We found that children older than 23 months, those who previously attended other DCCs, and those whose mother had a lower level of education were at higher risk to be colonized by S. aureus. A possible explanation for the increase in S. aureus colonization with age may be due to pneumococcal competition at an early age of life, leading to a negative correlation for the cocolonization of S. aureus and Streptococcus pneumoniae, as observed by others (2). In fact, in a previous study among day care attendees in Goiânia, we have shown that children under 24 months of age were preferentially colonized by S. pneumoniae in contrast to older children, who were colonized by S. aureus (11).

A mother's high level of education was found to be an independent protective factor for S. aureus nasal colonization. This association could not be explained by the number of siblings because no interaction was observed between this variable and the mother's schooling. Education level is a proxy of socioeconomic status, and a low level of maternal education may interfere with the mother's compliance with control measures (such as hand washing) that minimize the spread of S. aureus and MRSA.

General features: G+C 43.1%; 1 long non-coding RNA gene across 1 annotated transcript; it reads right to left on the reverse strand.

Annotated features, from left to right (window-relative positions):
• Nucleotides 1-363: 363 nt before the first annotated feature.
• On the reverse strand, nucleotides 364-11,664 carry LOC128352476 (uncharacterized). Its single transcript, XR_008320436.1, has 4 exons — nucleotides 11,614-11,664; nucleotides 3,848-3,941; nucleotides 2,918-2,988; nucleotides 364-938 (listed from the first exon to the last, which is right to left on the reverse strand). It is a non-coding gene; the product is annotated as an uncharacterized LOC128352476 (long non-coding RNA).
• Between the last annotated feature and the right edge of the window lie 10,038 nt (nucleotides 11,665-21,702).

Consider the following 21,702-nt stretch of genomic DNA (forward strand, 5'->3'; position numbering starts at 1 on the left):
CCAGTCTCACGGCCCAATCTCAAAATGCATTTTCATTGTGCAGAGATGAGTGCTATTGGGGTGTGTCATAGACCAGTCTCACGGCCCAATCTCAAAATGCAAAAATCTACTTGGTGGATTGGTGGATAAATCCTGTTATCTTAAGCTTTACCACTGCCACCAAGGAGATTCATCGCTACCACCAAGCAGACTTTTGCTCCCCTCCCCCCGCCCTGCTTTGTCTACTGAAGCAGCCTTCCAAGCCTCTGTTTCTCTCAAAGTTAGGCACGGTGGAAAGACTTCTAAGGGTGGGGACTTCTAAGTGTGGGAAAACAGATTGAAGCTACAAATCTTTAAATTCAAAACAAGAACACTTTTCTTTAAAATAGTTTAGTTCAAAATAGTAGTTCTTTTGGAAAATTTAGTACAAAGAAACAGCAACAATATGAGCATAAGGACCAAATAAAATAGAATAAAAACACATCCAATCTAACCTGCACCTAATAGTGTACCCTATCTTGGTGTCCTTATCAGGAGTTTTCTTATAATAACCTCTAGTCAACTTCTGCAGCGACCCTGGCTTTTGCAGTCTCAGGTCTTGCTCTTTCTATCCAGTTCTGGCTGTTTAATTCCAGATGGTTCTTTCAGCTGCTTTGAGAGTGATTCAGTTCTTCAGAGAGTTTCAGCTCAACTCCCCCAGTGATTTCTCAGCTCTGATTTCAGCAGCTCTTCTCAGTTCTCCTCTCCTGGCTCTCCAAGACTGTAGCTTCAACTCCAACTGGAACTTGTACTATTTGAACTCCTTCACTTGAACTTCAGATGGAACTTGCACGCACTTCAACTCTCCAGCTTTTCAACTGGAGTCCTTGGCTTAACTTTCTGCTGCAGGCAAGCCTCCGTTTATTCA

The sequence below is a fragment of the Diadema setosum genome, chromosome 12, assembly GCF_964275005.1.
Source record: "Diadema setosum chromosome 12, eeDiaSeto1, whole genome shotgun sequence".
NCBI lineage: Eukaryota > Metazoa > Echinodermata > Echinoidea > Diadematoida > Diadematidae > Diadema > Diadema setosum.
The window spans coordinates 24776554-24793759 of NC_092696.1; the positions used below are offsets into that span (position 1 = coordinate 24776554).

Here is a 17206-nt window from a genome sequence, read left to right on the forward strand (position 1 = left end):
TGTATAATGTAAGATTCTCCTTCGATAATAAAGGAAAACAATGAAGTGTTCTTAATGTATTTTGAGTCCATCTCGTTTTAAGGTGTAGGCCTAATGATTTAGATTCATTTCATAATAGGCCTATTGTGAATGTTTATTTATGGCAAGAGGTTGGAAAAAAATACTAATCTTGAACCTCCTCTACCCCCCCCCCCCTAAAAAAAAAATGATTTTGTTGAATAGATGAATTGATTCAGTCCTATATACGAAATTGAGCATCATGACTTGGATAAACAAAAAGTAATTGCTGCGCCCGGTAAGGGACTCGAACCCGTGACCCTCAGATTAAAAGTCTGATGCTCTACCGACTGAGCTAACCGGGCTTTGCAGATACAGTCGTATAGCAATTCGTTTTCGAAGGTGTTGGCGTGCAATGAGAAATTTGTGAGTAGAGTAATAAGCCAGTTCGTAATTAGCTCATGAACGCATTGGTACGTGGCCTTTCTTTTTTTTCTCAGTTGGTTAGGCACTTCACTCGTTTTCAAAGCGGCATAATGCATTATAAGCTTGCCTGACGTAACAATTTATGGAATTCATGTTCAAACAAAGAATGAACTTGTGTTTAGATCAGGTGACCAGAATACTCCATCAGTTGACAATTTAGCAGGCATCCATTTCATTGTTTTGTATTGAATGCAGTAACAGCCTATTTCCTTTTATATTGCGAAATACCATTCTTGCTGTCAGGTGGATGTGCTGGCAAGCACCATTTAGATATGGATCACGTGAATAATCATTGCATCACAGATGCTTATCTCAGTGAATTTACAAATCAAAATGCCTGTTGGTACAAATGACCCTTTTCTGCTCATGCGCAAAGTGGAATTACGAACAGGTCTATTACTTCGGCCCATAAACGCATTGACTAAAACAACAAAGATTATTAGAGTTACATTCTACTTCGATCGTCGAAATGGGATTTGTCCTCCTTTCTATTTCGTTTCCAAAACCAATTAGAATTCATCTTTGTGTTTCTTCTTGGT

It is well recognized that DCCs are efficient settings for the acquisition and transmission of pathogens due to crowded conditions, frequent close physical contact, breakdown in appropriate hygiene, and intensive exposure to antimicrobials. In addition, children with longer time periods of child care exposure are more prone to be colonized by MRSA than children who are attending DCCs for the first time (15, 23). One intriguing point of this survey is the low prevalence of MRSA in an environment that otherwise would be considered very conducive to spread. Therefore, one may question why the MRSA strains that have entered this population did not spread widely in this DCC environment. Among the 14 MRSA strains found, 8 belonged to clone ST239-III, which is an international epidemic nosocomial clone that is widely spread in hospitals in many countries all over the world. ST239-III is not common in the community unless people attend a health care facility recurrently, which was not the case in our sample of healthy children attending a DCC. Most of the children enrolled in the present study have attended an outpatient service, which explains the acquisition of nosocomial MRSA clones. Even though HA-MRSA clones have been frequently found in the community and though DCCs are considered to be very conducive to the spread of many bacterial pathogens due to close contact, sharing of secretions, heavy antibiotic use, etc., HA-MRSA does not seem to be able to spread in this environment. This is consistent with the fact that CA-MRSA clones are phenotypically and genotypically different from HA-MRSA.